"Lazarus, come out! Unbind him, and let him go." Mary and Martha saw Jesus stand outside their brother's tomb and shout. But for us, Jesus does one better. For us, Jesus climbs into the tomb himself, so that God can blow the stone away and defeat the power of death—from the inside. Jesus unbinds us from death and lets us go to live new life in a way that proclaims that the day of resurrection is coming and bears witness to the One in whom that day comes. Unbound from death, we are let go to live new life now, here, today.

The journey of Lent will surely direct us to a tomb and call us to take away the stone, to breathe in the stench of death, and to trust that Christ brings new life. The journey of Lent brings us where Christ has led the way—to be unbound by death and let go to live new life.

Where has the journey of Lent brought you and yours? What does it mean for the people of your congregation to be unbound by death and let go for new life? What does it mean for us to approach our tombs, to take away the stone and to breathe in death? What does it mean for us that God will be revealed in new life? How can we use our life to bear witness to Christ and proclaim Christ's dominion? What stones do we—both as congregations and as Christians—find difficult to kick away from the door of our tombs?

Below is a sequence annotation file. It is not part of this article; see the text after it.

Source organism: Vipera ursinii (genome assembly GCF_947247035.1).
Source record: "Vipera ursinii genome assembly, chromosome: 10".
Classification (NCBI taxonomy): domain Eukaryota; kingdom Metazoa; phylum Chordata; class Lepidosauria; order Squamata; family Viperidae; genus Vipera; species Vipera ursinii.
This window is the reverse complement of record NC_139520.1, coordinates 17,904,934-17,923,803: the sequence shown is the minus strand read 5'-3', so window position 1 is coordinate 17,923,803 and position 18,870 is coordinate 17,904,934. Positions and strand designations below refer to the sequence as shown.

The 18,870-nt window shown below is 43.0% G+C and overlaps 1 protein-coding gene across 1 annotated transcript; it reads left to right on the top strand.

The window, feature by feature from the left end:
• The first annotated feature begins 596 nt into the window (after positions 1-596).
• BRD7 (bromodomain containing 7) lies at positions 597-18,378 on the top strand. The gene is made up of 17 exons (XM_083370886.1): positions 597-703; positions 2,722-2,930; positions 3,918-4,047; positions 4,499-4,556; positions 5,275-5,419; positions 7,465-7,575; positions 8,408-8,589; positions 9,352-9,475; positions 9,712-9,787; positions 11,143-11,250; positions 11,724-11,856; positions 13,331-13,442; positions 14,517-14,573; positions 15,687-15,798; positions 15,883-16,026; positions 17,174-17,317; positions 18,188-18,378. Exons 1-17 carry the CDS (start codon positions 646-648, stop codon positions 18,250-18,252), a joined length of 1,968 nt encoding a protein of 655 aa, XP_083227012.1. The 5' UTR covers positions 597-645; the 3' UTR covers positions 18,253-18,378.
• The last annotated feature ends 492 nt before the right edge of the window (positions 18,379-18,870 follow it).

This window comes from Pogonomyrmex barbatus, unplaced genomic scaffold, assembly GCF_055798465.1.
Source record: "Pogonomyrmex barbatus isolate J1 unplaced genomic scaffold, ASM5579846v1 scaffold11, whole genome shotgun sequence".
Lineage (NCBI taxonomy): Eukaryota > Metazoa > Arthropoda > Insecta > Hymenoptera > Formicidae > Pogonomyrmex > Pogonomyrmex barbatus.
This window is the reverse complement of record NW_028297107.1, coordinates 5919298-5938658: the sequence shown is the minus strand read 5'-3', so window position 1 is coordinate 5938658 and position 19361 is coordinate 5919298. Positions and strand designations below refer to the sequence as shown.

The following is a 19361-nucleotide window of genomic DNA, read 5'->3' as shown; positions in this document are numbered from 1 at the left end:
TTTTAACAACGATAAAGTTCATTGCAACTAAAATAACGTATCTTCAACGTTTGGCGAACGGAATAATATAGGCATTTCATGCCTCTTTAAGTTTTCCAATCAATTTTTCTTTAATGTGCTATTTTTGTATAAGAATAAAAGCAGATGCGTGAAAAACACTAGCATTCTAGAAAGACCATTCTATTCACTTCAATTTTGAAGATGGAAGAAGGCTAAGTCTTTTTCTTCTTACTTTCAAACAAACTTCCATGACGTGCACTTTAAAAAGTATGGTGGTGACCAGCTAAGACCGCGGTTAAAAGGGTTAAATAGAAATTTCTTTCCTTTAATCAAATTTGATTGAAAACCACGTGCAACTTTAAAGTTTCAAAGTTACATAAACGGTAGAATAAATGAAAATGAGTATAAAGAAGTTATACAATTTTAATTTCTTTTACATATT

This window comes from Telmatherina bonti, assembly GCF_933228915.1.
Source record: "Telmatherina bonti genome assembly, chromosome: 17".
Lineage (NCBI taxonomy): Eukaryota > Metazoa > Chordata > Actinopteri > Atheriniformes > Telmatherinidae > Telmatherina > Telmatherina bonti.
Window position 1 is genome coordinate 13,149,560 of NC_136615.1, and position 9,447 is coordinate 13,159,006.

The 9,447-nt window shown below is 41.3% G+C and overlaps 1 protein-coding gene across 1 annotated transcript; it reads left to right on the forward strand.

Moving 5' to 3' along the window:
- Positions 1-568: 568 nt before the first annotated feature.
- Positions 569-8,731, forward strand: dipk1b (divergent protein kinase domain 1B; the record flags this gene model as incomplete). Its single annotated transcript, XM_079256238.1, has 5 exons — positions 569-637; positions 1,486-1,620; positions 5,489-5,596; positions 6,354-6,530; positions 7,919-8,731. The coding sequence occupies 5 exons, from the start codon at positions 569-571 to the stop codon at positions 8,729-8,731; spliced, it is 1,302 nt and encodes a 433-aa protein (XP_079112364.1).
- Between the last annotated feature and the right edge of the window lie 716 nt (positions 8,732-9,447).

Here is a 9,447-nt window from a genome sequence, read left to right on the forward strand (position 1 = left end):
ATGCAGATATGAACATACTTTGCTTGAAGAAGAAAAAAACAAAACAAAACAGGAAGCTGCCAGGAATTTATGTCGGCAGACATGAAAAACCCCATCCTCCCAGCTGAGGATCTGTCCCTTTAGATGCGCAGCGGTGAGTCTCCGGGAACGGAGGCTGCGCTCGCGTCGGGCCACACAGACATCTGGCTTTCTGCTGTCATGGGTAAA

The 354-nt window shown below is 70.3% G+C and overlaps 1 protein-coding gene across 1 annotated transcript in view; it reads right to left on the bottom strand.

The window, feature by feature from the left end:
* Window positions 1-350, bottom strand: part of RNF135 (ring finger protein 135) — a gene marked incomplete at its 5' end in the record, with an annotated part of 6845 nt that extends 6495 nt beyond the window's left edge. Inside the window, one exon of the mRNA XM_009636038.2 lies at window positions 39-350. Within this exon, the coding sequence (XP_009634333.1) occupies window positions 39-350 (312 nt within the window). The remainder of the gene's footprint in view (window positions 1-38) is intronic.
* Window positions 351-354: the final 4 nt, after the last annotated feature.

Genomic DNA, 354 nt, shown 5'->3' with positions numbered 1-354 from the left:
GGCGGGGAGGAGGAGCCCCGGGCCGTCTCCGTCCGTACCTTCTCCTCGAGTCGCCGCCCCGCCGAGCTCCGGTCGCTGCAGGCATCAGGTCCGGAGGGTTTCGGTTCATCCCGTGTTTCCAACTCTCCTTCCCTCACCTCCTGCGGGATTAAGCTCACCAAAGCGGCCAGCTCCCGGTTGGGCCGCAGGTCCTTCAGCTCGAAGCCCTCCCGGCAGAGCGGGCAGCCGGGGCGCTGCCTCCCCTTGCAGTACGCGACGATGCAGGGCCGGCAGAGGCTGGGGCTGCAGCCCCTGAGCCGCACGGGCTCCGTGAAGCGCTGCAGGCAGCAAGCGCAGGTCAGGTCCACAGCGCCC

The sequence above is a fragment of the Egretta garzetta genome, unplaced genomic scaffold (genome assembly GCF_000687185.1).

These are the issues to struggle with in preaching. For these are the questions of Lent. These are the callings of baptism. Jesus frees us to live in new ways that bear witness to Christ and proclaim Christ's dominion. Jesus frees us to trust that he will bring new life and that we'll see the glory of God. Be unbound from death and let go for new life! That’s the goal of the sermon.

Craig Satterlee, a member of The Liturgical Conference Board, is the Axel Jacob and Gerda Maria (Swanson) Carlson Chair of Homiletics at the Lutheran School of Theology at Chicago.